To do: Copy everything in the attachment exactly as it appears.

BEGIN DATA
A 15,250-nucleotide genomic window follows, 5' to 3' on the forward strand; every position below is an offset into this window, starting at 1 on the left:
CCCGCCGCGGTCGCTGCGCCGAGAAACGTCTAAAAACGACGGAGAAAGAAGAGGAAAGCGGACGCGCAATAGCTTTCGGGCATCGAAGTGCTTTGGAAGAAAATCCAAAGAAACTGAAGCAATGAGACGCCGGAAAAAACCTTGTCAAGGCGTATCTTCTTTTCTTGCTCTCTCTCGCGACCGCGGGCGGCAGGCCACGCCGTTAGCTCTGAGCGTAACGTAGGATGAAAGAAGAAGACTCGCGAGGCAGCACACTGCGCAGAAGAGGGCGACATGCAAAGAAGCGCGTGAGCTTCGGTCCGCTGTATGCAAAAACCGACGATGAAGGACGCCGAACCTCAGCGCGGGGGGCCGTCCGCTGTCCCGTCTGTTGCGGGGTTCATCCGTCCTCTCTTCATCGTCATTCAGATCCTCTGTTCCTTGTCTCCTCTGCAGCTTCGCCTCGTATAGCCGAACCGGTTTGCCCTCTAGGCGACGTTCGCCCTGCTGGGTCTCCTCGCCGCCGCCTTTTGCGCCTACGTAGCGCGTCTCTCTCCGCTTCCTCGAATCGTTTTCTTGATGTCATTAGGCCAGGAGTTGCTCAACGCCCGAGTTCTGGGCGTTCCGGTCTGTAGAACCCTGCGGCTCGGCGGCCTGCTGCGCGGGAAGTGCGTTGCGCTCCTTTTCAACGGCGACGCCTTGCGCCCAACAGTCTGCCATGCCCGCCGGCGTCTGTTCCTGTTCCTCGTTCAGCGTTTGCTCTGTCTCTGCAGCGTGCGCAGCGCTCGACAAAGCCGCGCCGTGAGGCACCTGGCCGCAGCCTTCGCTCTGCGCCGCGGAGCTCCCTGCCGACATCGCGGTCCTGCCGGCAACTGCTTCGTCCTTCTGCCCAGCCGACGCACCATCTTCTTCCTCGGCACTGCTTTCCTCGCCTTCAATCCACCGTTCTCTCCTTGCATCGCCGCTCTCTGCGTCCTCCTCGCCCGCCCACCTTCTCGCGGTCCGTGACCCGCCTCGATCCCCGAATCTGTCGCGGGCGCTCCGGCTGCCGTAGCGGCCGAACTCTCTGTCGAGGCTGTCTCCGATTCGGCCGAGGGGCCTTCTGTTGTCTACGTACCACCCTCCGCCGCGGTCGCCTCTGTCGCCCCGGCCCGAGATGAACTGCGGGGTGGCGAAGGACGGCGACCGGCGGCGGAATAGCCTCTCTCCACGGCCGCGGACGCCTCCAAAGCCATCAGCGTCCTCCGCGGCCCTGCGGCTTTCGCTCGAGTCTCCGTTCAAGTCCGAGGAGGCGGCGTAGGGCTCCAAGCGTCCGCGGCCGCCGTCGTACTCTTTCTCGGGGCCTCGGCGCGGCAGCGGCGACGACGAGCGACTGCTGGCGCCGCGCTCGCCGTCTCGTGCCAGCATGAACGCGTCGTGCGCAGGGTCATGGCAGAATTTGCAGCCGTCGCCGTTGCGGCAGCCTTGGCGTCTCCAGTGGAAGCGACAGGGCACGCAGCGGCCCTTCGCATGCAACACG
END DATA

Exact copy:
A 15,250-nucleotide genomic window follows, 5' to 3' on the forward strand; every position below is an offset into this window, starting at 1 on the left:
CCCGCCGCGGTCGCTGCGCCGAGAAACGTCTAAAAACGACGGAGAAAGAAGAGGAAAGCGGACGCGCAATAGCTTTCGGGCATCGAAGTGCTTTGGAAGAAAATCCAAAGAAACTGAAGCAATGAGACGCCGGAAAAAACCTTGTCAAGGCGTATCTTCTTTTCTTGCTCTCTCTCGCGACCGCGGGCGGCAGGCCACGCCGTTAGCTCTGAGCGTAACGTAGGATGAAAGAAGAAGACTCGCGAGGCAGCACACTGCGCAGAAGAGGGCGACATGCAAAGAAGCGCGTGAGCTTCGGTCCGCTGTATGCAAAAACCGACGATGAAGGACGCCGAACCTCAGCGCGGGGGGCCGTCCGCTGTCCCGTCTGTTGCGGGGTTCATCCGTCCTCTCTTCATCGTCATTCAGATCCTCTGTTCCTTGTCTCCTCTGCAGCTTCGCCTCGTATAGCCGAACCGGTTTGCCCTCTAGGCGACGTTCGCCCTGCTGGGTCTCCTCGCCGCCGCCTTTTGCGCCTACGTAGCGCGTCTCTCTCCGCTTCCTCGAATCGTTTTCTTGATGTCATTAGGCCAGGAGTTGCTCAACGCCCGAGTTCTGGGCGTTCCGGTCTGTAGAACCCTGCGGCTCGGCGGCCTGCTGCGCGGGAAGTGCGTTGCGCTCCTTTTCAACGGCGACGCCTTGCGCCCAACAGTCTGCCATGCCCGCCGGCGTCTGTTCCTGTTCCTCGTTCAGCGTTTGCTCTGTCTCTGCAGCGTGCGCAGCGCTCGACAAAGCCGCGCCGTGAGGCACCTGGCCGCAGCCTTCGCTCTGCGCCGCGGAGCTCCCTGCCGACATCGCGGTCCTGCCGGCAACTGCTTCGTCCTTCTGCCCAGCCGACGCACCATCTTCTTCCTCGGCACTGCTTTCCTCGCCTTCAATCCACCGTTCTCTCCTTGCATCGCCGCTCTCTGCGTCCTCCTCGCCCGCCCACCTTCTCGCGGTCCGTGACCCGCCTCGATCCCCGAATCTGTCGCGGGCGCTCCGGCTGCCGTAGCGGCCGAACTCTCTGTCGAGGCTGTCTCCGATTCGGCCGAGGGGCCTTCTGTTGTCTACGTACCACCCTCCGCCGCGGTCGCCTCTGTCGCCCCGGCCCGAGATGAACTGCGGGGTGGCGAAGGACGGCGACCGGCGGCGGAATAGCCTCTCTCCACGGCCGCGGACGCCTCCAAAGCCATCAGCGTCCTCCGCGGCCCTGCGGCTTTCGCTCGAGTCTCCGTTCAAGTCCGAGGAGGCGGCGTAGGGCTCCAAGCGTCCGCGGCCGCCGTCGTACTCTTTCTCGGGGCCTCGGCGCGGCAGCGGCGACGACGAGCGACTGCTGGCGCCGCGCTCGCCGTCTCGTGCCAGCATGAACGCGTCGTGCGCAGGGTCATGGCAGAATTTGCAGCCGTCGCCGTTGCGGCAGCCTTGGCGTCTCCAGTGGAAGCGACAGGGCACGCAGCGGCCCTTCGCATGCAACACG